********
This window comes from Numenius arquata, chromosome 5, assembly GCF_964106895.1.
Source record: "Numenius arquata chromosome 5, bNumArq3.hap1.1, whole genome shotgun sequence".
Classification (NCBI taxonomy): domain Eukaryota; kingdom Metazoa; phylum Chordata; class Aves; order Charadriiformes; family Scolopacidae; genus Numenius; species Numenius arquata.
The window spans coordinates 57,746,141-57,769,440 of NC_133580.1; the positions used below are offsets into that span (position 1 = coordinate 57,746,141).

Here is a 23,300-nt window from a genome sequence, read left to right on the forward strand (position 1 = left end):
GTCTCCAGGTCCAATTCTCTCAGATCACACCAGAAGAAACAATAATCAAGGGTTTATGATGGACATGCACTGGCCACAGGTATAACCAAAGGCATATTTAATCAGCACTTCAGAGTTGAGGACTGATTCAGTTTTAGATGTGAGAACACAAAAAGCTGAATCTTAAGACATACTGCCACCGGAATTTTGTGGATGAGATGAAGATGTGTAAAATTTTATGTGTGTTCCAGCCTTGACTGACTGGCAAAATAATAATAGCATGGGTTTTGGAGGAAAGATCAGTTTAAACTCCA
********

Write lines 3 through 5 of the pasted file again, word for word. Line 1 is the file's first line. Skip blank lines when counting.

Classification (NCBI taxonomy): domain Eukaryota; kingdom Metazoa; phylum Chordata; class Aves; order Charadriiformes; family Scolopacidae; genus Numenius; species Numenius arquata.
The window spans coordinates 57,746,141-57,769,440 of NC_133580.1; the positions used below are offsets into that span (position 1 = coordinate 57,746,141).

Here is a 23,300-nt window from a genome sequence, read left to right on the forward strand (position 1 = left end):